PARIS — Intel Corp. built its formidable reputation as a hardware company, impressing the market with the speed and power of its processor architecture and delivering finer geometry nodes that allow the company to take advantage of Moore’s Law.

This is a tried-and-true checklist that the industry typically uses to size up a CPU company.

But if the world is, indeed, moving to embrace, apply, and implement more and more artificial intelligence (AI)-based algorithms in processing data, the yardstick for the success of processors and those who develop them will inevitably change.

At least one expert, Google’s platform architect Sheng Li, who was previously a researcher at Intel Labs, is now saying that the abstraction layer that used to separate software from hardware architecture has begun to collapse in the world of AI.

If so, hardware performance won’t be the only consideration in judging a company’s AI strategy. More importantly, is the company offering software (AI)-aware hardware, and does it provide software that’s very cognizant of different types of hardware?

AI is “bringing [to the industry] a new paradigm,” Keven Krewell, principal analyst at Tirias Research, told us. It is “changing a whole computer system.” CPUs will need “a learning process,” he said, or “a machine-learning roadmap.”

Remi El-Ouazzne
Remi El-Ouazzne

In a recent phone interview with EE Times, Remi El-Ouazzane, chief operating officer of Intel’s AI Products Group, spent little time pitching Intel’s specific hardware architecture — such as Myriad X.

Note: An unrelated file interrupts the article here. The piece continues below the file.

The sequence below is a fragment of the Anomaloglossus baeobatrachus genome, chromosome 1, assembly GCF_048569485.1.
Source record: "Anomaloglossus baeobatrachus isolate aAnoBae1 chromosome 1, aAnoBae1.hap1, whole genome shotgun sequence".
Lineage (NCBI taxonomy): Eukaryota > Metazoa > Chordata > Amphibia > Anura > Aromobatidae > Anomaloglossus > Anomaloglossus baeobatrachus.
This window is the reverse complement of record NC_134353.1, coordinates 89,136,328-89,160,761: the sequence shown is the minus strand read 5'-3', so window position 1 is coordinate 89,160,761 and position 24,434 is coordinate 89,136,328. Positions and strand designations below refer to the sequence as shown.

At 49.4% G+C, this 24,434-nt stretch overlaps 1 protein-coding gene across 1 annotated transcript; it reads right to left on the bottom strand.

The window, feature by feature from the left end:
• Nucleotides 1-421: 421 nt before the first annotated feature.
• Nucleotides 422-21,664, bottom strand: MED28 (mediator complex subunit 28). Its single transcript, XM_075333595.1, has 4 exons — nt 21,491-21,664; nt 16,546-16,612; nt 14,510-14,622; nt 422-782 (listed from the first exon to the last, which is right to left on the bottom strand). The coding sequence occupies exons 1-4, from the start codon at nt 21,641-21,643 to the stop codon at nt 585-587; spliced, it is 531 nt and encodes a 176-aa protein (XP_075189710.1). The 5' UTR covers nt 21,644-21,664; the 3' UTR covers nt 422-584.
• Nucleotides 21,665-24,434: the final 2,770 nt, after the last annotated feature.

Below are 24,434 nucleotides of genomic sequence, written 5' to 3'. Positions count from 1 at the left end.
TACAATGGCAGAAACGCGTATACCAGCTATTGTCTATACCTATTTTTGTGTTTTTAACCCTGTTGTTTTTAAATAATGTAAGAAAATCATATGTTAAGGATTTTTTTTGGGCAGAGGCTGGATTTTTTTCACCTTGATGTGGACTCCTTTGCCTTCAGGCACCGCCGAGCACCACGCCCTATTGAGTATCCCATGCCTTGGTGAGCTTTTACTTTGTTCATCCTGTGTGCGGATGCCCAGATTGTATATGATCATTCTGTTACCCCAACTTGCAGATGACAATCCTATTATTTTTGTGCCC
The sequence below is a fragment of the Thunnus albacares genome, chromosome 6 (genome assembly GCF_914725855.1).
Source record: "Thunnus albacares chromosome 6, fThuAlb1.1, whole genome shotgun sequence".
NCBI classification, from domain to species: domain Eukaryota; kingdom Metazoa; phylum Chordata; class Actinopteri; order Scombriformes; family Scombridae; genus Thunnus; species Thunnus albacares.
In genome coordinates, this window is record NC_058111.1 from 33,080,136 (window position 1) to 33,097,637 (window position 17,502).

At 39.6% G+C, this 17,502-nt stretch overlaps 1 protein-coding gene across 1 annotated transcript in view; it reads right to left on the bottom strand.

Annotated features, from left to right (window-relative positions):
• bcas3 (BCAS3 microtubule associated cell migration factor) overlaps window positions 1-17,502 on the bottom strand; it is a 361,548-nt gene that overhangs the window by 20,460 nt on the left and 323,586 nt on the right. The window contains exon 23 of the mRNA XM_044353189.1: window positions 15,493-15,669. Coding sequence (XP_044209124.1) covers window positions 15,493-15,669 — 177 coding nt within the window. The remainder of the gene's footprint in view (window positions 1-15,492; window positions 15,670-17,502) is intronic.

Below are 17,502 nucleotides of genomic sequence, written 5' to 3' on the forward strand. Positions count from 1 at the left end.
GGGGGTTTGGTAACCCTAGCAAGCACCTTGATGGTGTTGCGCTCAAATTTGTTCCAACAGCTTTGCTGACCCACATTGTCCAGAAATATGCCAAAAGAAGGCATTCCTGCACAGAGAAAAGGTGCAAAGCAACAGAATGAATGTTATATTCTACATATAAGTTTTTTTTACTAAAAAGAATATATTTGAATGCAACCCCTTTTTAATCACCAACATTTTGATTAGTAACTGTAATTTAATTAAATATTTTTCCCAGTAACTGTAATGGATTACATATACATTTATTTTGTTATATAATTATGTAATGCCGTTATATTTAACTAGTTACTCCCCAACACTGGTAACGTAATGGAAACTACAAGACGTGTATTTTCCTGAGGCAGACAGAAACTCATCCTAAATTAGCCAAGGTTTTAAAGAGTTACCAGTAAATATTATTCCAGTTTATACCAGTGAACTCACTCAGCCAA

Myriad X, unveiled a year ago by Intel’s Movidius group, is a vision processing unit with a dedicated neural compute engine for accelerating deep-learning inferences at the edge. Its ability to deliver more than 4 TOPS is impressive.

But during our discussion, El-Ouazzane passed quickly over Movidius’ latest VPU. Instead, he stayed “on message” with Intel’s AI work, including nGraph, a framework-independent deep neural network (DNN) model compiler, and a new toolkit called “OpenVINO” (Open Visual Inference & Neural Network Optimization) designed for application developers.

Intel has good reason to emphasize the significance of its software offerings.

In the last several years, gunning for the AI market, Intel has acquired four companies: Nervana, Movidius, MobileEye, and Altera. Intel now has a broad AI hardware portfolio ranging from CPUs and GPUs to VPUs (Movidius) and FPGAs (Altera).

Intel pitches this AI portfolio diversity as its strength. El-Ouazzane noted during the interview, “At Intel, we’ve concluded that there are no one-size-fits-all solutions for AI.”

While that may be true, this diversity won’t be turned into gold unless Intel develops a software strategy that unifies all of its hardware offerings and helps customers choose and implement what they need.

In El-Ouazzane’s mind, that’s where nGraph and OpenVINO come in.

nGraph
For instance, nGraph is a “framework-neutral” DNN model compiler. By using the nGraph compiler, data scientists can bring their favorite deep-learning framework with them, compile, and run it on the most optimized deep-learning compute device. In other words, Intel designed nGraph to offer “framework-abstraction,” said El-Ouazzane.

Intel nGraph framework

Intel’s nGraph (Source: Intel)

Presumably, such a compiler lets data scientists create deep-learning models without having to think about how that model must be adjusted across different frameworks.

OpenVINO
With OpenVINO, Intel goes a step further. El-Ouazzane describes it as a toolkit to address “application domains.” The goal of OpenVINO is to help clients develop computer vision apps much faster. Based on convolutional neural networks (CNNs), the toolkit extends workloads across Intel hardware and maximizes performance.

Intel OpenVINO

Intel’s OpenVINO (Source: Intel)

Those customers may be developing drones, video surveillance systems, or robotics. By leveraging OpenVINO, they can promptly develop CNN-based deep-learning inference on the edge.